A suspect who was being charged for lawyer Willy Kimani’s murder on rejected a state female lawyer, citing incompetence.
The accused felt that he was not being represented properly.
The state counsel, however, opposed his request, citing discrimination.
This is not the first time female lawyers have been disregarded in the country and abroad.
Globally, female lawyers have confessed to facing gender bias in their profession — much higher than their male counterparts.
A recent study done by American Bar Association’s Commission on Women in the Profession and the Minority Corporate Counsel Association established that female lawyers are more likely to be mistaken for non-lawyers, to do more office housework, and to have less access to prime job assignments.
In the research that studied 2,927 female lawyers — most being women of colour — 57% confessed to being mistaken for non-lawyers.
They have often been mistaken for administrative staff, custodial staff and court personnel.
One woman says, “I have frequently been assumed to be a court reporter. In my own firm, I’ve been asked if I am a legal administrative assistant on multiple occasions, even after making partner.”
The study showed that women lawyers were relegated to do office work such as scheduling meetings, planning parties, and doing actual housework like cleaning up the food after a meeting.
When it comes to behaviour, assertiveness is key in the legal industry. Women who were assertive were criticised for not behaving in a ladylike manner. And when they are not assertive enough, they were seen to be lacking the confidence required to succeed.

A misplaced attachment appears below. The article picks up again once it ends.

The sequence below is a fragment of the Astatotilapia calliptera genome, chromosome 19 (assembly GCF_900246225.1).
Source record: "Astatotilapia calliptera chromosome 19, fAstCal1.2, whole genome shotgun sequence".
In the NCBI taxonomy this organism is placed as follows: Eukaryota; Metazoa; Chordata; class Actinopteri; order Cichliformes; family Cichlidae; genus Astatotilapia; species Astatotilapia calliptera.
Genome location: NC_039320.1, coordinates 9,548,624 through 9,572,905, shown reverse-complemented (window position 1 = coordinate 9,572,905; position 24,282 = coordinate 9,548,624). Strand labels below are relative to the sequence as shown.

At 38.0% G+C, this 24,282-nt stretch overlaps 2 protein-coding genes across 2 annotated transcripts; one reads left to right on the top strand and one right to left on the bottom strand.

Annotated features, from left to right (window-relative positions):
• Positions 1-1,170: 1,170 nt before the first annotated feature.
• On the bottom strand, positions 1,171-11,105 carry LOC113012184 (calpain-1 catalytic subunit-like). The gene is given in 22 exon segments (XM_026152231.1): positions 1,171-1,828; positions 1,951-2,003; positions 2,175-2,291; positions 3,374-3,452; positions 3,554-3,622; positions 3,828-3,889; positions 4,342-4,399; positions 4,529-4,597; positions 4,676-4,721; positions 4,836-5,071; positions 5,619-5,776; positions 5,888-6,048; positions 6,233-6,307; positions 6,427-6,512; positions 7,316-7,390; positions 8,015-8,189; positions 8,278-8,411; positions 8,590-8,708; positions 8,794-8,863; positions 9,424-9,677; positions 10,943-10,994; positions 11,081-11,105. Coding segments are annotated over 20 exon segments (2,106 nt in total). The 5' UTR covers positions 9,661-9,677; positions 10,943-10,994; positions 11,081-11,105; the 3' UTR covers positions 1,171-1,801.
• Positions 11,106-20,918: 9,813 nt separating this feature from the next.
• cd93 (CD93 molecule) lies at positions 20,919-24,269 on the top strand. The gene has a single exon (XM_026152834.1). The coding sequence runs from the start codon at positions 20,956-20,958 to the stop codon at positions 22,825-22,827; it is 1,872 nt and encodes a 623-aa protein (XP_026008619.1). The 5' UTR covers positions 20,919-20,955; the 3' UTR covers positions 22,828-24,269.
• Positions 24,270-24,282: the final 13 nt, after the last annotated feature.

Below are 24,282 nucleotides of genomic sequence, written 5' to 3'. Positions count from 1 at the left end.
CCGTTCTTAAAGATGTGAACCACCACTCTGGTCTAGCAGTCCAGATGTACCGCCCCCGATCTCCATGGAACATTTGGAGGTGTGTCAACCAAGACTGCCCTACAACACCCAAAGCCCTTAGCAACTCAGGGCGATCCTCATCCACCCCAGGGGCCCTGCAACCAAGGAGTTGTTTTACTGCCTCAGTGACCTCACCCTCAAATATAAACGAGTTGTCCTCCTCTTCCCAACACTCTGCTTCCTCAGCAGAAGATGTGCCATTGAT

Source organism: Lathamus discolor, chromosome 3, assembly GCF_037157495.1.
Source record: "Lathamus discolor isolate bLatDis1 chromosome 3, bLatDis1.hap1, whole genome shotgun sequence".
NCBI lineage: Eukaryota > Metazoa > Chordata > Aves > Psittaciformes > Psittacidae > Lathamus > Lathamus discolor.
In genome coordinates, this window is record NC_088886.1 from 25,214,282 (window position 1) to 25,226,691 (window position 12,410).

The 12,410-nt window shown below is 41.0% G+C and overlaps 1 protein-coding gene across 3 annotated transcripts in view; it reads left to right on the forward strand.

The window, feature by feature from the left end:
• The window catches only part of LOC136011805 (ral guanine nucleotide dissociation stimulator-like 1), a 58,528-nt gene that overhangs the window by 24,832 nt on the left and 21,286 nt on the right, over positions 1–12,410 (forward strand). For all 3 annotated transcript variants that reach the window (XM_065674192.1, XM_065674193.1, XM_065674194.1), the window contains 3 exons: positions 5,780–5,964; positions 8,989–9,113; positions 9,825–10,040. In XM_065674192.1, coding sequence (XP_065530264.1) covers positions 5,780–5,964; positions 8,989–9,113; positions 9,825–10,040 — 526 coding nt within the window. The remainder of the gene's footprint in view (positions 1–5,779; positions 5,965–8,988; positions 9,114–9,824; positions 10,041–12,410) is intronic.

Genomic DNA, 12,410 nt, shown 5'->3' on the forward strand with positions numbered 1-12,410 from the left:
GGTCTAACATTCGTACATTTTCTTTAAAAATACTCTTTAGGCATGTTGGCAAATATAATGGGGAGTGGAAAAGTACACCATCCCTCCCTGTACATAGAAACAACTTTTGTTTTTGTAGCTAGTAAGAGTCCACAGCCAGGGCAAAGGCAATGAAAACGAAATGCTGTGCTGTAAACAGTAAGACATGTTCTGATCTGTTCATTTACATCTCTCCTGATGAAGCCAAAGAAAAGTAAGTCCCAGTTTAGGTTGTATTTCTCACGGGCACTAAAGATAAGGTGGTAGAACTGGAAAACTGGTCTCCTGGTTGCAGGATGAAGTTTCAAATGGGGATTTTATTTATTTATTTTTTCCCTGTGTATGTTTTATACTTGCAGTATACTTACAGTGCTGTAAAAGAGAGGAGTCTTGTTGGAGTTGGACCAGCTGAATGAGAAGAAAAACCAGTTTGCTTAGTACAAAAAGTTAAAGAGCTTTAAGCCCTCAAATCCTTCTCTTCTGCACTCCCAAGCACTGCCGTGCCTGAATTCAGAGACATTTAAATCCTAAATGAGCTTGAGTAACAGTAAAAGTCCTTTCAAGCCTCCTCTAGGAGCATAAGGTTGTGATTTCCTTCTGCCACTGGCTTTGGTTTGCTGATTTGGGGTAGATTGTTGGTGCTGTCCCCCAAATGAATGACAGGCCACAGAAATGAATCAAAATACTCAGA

One Asian American lawyer said, “In the past year, I’ve been called ‘overconfident’ and ‘not deferential enough’ by co-counsel, another Asian American female.”
“It was extremely frustrating as I was finally starting to feel confident and assertive and direct-acting like any normal white male attorney in a law firm would. I was subsequently removed from that case,” she said.
Another participant said during her performance reviews, she gets, “my only feedback is ‘you need to find your more feminine or softer side. You need to act more like a woman.”
Interrupted in meetings
Half of the female lawyers were interrupted during meetings compared to a third of their male counterparts.
“White men don’t realise how much ‘space’ belongs to them or that they unconsciously feel that they own space. They frequently interrupt others, but if a woman on a conference call states her thoughts, she is immediately criticised as interrupting,” described one female lawyer in the study.
In terms of payment, women lawyers were being underpaid compared to their male counterparts. In another study, male partners earned more than 44 per cent of what their female partners took home.
“One man was recently given a promotion because HR discovered he was being paid a lot more than me, with the same job title. So instead of increasing my pay, they promoted him to a higher title! Women can’t win in this environment.”
Penalised for motherhood
Female lawyers in the study said that they were treated differently once they had children. They were taken to be less serious and got passed over during promotions.
One participant says, “I was passed over for partner because I had a child. The two male attorneys who were hired at the exact same time as me, who had comparable prior experience, and same job responsibilities were made partner but I was not. When I asked why, I was told it was because I had given birth to a child.”
“The reality is that after you have children, you are treated differently and given less access to good cases, and therefore have less access to promotion.”